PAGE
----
This patent has resulted in a previous KTP award with Agilent to develop the technology for genotoxicity testing. The Technology Strategy Board [TSB] used this application as an example to attract the MRC as a funder of the KTP and other TSB schemes. Agilent's Life Sciences Group has identified the toxicology market worldwide (estimated at £5 billion in 2011) as an important strategic growth opportunity for its business, as a major vendor of instrumentation and reagents for genomics, metabolomics and proteomics. In particular, it has identified three priority segments within this market: genotoxicity, developmental toxicity and systemic toxicity; in which investment in R&D, both internal, and through external collaborations with strategic partners, will be made. The KTP project with the Cardiff knowledge-base partner provided Agilent with a novel microarray-based genotoxicity testing solution.

How will they benefit?
Major regulatory changes have been introduced with respect to genotoxicity testing, particularly in Europe. The development of novel improved genotoxicity testing methods is a major challenge. This will allow more accurate testing of novel and existing classes of drugs, chemicals cosmetics and foods in the industries mentioned above. Through a Knowledge Transfer Partnership with Agilent Technologies we are actively developing our technology for genotoxicity testing with end users in the chemical and pharmaceutical sectors.

Understanding how DNA repair mechanisms remodel chromatin to promote efficient damage recognition and how defects in this process affects genome stability will continue to provide potential new targets for drug discovery as has already been demonstrated by the concept of synthetic lethality involving DNA repair pathways leading to the development of the the drug Olaparib, a PARP inhibitor that targets the base excision repair pathway.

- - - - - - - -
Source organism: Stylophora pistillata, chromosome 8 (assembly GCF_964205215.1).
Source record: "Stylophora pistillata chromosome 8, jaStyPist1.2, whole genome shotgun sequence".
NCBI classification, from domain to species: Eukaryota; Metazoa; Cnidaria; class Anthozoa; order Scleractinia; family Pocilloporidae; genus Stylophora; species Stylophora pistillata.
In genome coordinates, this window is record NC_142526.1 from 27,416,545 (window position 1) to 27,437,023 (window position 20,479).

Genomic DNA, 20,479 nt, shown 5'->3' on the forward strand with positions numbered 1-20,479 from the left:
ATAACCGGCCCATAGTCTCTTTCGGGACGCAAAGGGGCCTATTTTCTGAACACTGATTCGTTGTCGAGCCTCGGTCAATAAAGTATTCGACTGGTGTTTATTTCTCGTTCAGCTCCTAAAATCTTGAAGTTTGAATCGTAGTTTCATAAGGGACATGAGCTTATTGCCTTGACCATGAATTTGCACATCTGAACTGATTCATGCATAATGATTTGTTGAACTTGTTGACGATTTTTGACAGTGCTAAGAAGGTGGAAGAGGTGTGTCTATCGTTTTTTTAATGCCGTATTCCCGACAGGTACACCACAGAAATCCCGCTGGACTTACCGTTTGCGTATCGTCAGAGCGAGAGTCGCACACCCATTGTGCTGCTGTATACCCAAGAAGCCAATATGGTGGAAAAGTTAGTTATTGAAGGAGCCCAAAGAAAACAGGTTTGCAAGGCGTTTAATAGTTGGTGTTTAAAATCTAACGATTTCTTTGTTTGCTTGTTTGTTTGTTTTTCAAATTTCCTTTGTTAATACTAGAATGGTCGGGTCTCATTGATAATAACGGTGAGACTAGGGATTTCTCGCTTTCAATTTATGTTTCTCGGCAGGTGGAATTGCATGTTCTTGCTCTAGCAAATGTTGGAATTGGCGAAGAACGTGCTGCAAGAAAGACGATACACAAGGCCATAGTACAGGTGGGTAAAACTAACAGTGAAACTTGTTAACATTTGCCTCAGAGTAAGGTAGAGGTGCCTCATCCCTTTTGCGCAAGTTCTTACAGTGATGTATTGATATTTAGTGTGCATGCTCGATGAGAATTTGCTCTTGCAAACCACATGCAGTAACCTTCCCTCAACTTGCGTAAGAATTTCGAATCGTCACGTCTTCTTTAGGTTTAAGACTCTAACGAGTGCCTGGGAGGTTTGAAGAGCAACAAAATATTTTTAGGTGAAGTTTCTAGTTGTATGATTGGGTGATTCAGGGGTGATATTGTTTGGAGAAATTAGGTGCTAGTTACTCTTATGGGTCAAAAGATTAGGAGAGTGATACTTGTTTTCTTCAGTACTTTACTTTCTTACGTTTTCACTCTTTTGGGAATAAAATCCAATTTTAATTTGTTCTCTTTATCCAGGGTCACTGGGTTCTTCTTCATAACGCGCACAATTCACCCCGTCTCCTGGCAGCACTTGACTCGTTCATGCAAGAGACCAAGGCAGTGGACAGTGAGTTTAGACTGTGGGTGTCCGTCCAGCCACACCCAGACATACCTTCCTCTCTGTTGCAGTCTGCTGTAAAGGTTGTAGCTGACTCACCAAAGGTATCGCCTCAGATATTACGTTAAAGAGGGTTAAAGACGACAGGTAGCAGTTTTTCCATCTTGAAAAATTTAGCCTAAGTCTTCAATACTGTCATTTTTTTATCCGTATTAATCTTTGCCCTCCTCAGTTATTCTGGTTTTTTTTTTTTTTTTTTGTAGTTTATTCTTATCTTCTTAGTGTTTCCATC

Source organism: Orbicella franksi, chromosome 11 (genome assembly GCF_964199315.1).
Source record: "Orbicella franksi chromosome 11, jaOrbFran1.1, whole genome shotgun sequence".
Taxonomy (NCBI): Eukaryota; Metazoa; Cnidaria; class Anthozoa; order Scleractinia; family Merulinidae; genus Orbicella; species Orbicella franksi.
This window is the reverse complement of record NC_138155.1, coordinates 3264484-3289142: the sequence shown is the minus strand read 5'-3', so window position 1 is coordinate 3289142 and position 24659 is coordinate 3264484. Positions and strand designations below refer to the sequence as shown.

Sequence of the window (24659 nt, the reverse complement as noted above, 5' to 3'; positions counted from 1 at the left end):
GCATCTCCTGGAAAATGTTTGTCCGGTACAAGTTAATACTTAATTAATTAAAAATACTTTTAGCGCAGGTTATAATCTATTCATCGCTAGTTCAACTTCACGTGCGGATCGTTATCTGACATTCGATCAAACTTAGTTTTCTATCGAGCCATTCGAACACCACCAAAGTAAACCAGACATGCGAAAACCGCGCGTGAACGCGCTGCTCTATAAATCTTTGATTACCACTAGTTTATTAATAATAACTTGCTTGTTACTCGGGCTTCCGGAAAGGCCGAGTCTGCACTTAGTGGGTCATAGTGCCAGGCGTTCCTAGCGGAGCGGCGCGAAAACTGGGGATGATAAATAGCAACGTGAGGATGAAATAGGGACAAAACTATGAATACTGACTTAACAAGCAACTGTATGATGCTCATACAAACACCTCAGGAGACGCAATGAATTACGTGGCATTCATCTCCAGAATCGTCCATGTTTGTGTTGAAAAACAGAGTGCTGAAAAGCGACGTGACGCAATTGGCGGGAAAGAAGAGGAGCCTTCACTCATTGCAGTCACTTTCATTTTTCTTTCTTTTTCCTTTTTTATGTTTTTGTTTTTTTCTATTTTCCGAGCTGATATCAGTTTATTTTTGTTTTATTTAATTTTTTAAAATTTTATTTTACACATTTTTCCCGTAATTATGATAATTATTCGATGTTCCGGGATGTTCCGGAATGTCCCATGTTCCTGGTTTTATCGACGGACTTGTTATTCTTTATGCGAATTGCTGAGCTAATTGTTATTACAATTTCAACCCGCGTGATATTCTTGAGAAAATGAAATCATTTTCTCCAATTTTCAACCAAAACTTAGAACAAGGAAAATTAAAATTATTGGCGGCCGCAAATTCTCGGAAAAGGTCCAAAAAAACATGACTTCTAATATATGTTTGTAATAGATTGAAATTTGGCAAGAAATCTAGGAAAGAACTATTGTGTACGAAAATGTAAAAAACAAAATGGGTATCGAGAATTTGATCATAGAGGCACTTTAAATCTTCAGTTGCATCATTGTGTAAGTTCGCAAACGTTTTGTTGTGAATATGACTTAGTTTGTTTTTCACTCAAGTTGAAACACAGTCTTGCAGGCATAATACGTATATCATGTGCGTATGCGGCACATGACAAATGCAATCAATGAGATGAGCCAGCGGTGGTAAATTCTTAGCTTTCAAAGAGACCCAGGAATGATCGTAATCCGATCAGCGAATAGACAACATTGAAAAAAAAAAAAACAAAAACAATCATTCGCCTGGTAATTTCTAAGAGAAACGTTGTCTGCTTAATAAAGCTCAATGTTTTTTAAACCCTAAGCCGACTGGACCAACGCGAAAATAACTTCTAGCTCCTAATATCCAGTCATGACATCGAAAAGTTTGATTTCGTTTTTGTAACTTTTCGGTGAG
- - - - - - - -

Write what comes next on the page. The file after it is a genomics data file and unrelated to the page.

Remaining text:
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Description We've identified novel ways in which DSBs can be induced in response to epigenetic changes in histone acetylation status by HDACi's

We've demonstrated how GG-NER is organised within the yeast genome.
Exploitation Route The findings have been taken up by AZ to develop new methods of measuring DSBs in the genome for detecting off-target effects of CRISPR-cas9 genome editing. Agilent Technologies have also supported this project.
Sectors Manufacturing, including Industrial Biotechology,Pharmaceuticals and Medical Biotechnology

Description Yes, Agilent Technologies provided UR-funding to use some of the findings from this project to develop a novel assay for the measurement of DSBs using NGS Yes, bioinformatic tools from the project used to secure NC3Rs studentship and contributed to the spin out of a company Broken String Biosciences formation of spin out company Broken String Biosciences
First Year Of Impact 2021
Sector Manufacturing, including Industrial Biotechology,Pharmaceuticals and Medical Biotechnology
Impact Types Societal,Economic

Title Bioinformatic pipelines developed for analysis of genome wide DNA damage/repair factor binding. 
Description novel bioinformatic tools that enable analysis of both DNA damage and DNA repair factor binding to be analysed simultaneously 
Type Of Material Biological samples 
Year Produced 2020 
Provided To Others? Yes  
Impact Further collaboration agreements with partners in Zurich listed on this grant 
Description Hanspeter Naegeli, UZH, Zurich, Switzerland 
Organisation University Hospital Zürich
Country Switzerland 
Sector Hospitals 
PI Contribution Dr van Eijk spent 6 weeks in Zurich to establish the collaboration
Collaborator Contribution Prof Naegeli hosted and mentored Dr van Eijk and facilitated ongoing collaborations within our research groups
Impact Novel genomic datasets on DNA repair factor genomic occupancy in chromatin.
Start Year 2018
Description The company is involved in the safe development of novel gene editing tools 
Year Established 2020 
Impact VC seed funding secured in October 2021